(Note: I’m talking exclusively about the Super Nintendo version of the game. Maverick Hunter X is pretty sweet and definitely worth your time if you like Mega Man X. However, the iOS version of the game sucks. Don’t waste your money.)
With Team Asunder’s annual Megathon X charity gameathon looming around the corner, I thought I’d write a little something about my love for Mega Man X. What can I say about Mega Man X that Ego Raptor didn’t say in his video? Absolutely nothing, that’s what! Everything he said was true, but I do think there is more to it that makes it such a wonderful game. However, most of it is completely and utterly opinion based. You may at some point stop caring about my opinion, in which case you can skim through till the plot synopsis. It’ll change the way you think about the game when you play it. I can comfortably say that, in my opinion, no action platformer before or after has done what it did. It’s a fairly short game (allowing for you to do a proverbial bump when you need your X fix) with a fair learning curve, attention to detail, and with awesome little Easter eggs (HADOUKEN) that not only put this game above every other game in its own series, but all other games in its genre.
I think the biggest issue with the X series is that because the first one is extremely solid and minimalistic-comparatively-you have to either go bigger or do the exact thing you did the first time. Some games choose to do more or less the same thing over and over again to copy the greatness of either best game in its genre or its own series (looking at you God of War). Stagnation becomes an issue, so for that reason I’ll at least give credit to the X series for trying new things with each version; however, with each new game they mess something up. X2 didn’t change very much from the first in terms of playability and game play, but it slowly undid everything the first game did and set the scene for the stupid Zero subplot that carries over for the next several entries.
MMX has simplistic controls and the core elements such as the dash, jump, climb, shoot, and charge shot are all responsive and damn it are they cool. I remember losing my shit when I learned I could climb a wall. That sounds stupid now, but back then that was damn near revolutionary. That single mechanic single-handedly changed everything I could expect from a MM game. I would kill to be able to play the original series with X’s abilities. I’d settle for just the ability to climb, but being able to dash too would serve to flip the script on Dr. Wily.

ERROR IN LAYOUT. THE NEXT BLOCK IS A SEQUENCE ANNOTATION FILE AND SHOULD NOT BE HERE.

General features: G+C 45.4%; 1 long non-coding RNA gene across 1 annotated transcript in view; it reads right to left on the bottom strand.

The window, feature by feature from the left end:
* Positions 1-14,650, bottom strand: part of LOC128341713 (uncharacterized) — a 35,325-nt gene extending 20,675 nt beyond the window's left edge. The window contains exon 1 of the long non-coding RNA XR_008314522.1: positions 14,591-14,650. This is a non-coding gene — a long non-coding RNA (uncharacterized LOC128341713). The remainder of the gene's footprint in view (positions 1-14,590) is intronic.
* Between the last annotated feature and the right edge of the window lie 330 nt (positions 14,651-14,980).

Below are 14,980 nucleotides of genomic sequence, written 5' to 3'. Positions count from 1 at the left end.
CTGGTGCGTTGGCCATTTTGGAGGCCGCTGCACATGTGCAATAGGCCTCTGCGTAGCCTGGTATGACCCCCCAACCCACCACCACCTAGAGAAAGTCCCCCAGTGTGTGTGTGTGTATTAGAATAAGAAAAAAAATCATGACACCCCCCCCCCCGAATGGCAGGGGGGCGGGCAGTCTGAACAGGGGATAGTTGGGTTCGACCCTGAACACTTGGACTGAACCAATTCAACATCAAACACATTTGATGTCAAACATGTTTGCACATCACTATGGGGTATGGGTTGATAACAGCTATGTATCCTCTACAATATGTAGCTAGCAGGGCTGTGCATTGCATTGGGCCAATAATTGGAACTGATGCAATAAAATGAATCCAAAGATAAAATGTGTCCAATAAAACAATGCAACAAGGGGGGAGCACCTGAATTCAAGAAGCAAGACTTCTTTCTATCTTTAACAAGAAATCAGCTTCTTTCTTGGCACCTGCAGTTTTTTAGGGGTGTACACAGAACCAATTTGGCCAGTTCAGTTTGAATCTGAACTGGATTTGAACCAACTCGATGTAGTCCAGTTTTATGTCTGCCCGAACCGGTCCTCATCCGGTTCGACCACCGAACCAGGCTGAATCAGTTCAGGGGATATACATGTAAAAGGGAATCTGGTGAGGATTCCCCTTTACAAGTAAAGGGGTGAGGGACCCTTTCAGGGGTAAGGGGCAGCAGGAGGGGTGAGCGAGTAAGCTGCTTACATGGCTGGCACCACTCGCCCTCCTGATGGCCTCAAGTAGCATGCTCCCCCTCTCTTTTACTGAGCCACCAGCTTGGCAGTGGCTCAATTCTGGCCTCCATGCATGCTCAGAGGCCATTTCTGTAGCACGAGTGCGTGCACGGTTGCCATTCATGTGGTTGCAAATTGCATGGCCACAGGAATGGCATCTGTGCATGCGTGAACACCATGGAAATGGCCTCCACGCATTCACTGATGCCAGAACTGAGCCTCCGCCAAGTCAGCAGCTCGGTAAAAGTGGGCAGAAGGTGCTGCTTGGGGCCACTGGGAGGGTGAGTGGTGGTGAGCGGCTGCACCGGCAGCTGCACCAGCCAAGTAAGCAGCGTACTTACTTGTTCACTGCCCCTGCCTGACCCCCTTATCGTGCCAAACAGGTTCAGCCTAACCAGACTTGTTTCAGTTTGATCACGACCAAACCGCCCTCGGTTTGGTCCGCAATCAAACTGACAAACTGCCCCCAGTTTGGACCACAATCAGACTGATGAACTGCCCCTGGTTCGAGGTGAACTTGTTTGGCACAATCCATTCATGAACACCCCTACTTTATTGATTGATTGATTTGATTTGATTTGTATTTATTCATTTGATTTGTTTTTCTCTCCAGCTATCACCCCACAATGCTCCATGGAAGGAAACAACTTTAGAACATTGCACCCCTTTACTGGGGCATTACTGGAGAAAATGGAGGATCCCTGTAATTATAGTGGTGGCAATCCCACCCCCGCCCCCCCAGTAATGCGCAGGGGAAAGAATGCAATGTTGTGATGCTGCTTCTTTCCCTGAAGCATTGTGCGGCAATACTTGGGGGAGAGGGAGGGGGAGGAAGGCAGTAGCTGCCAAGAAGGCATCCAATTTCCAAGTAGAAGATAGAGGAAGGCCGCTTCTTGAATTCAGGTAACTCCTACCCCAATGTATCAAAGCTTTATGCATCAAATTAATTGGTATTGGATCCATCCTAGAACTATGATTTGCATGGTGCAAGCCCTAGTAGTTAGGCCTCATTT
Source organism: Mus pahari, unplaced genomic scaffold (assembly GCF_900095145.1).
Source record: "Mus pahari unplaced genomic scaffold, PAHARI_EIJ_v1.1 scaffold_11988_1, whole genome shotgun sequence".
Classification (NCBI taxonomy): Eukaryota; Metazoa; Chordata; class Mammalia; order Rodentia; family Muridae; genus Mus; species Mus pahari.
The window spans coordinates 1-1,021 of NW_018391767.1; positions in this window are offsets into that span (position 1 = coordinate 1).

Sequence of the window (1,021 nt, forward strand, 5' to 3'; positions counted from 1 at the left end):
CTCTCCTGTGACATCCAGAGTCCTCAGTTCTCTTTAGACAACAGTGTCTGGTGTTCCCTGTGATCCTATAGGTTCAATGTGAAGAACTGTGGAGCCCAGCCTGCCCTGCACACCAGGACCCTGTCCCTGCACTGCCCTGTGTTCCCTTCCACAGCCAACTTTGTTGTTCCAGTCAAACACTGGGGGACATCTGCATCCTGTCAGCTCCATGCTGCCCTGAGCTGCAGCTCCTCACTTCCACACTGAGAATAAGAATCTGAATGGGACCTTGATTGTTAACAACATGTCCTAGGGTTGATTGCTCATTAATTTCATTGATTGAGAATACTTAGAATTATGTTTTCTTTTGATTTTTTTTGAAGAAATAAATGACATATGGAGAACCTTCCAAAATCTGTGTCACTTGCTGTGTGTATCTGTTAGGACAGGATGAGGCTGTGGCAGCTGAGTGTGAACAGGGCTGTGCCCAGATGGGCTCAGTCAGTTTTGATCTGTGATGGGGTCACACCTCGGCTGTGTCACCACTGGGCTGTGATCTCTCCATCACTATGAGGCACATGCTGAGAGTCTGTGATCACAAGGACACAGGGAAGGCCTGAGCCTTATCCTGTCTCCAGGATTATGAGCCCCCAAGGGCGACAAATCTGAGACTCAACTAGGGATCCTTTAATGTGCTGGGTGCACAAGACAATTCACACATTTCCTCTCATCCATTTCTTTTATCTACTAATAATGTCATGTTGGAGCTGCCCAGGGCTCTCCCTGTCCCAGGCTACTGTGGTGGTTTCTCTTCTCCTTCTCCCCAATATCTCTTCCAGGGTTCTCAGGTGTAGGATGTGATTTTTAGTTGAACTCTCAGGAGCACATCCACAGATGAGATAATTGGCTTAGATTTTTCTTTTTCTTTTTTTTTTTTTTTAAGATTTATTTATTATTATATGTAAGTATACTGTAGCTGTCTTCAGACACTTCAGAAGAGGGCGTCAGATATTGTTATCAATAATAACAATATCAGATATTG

The visuals are great in the game and I have to admit that in a lot of ways MMX is the best looking in the franchise. Of course that’s purely my opinion. Sure you could argue that there is visually more to the later games, but MMX isn’t over-designed and it also isn’t lacking in design either. Everything that needs to be there is there and there’s none of the b.s. In fact, on Sting Chameleon’s stage the Mets blend in pretty well with their surroundings which further lends to the idea that the game looked good enough to trick you and it didn’t need to hide things behind the foreground foliage to do so. Let me be clear, I don’t think the other games looked bad at all, except for X7 (the figurative red-headed stepchild of the series), but I do think that X was one of the best looking in the series. In fact, the only spot in the game that seemed to bother me about how the stage’s design was overused turned out to be the path to climb in Flame Mammoth’s stage to get the Buster upgrade.
That leads me to my next point, upgrades. MMX had the best upgrades in all of the X series. They were upgrades, but they didn’t tack useless crap to your character. The double dash and up dash and all of the b.s. in the later games only served to unnecessarily complicate the games. The simplistic nature of X’s upgrades in the first game invited you to master them and learn the game inside and out. You never feel lucky at your achievements and you always feel totally in control of your character. The buster upgrade is also nice in that it offers you bigger more powerful blast while also granting you the ability to charge your secondary weapons. Say what? X2′s blaster upgrade was similar and nothing to complain about, but game after game they continue to get worse until X7. I don’t like feeling stranded in my attack when I’m trying to do a power shot and time it right so I hit the first part of my shot. I blame X3 for this crap and leading to the ability to choose your armor. What’s that? You want the gold armor? Well you have to work for it… surprise you’re new weapon is convoluted and you can die in a fire along with all of your effort, loser! (The game seems to say.) To be fair, you generally have a choice of whether you want a shitty buster upgrade or none at all, but I don’t think that’s a fair choice when you want to be all the badass you can be.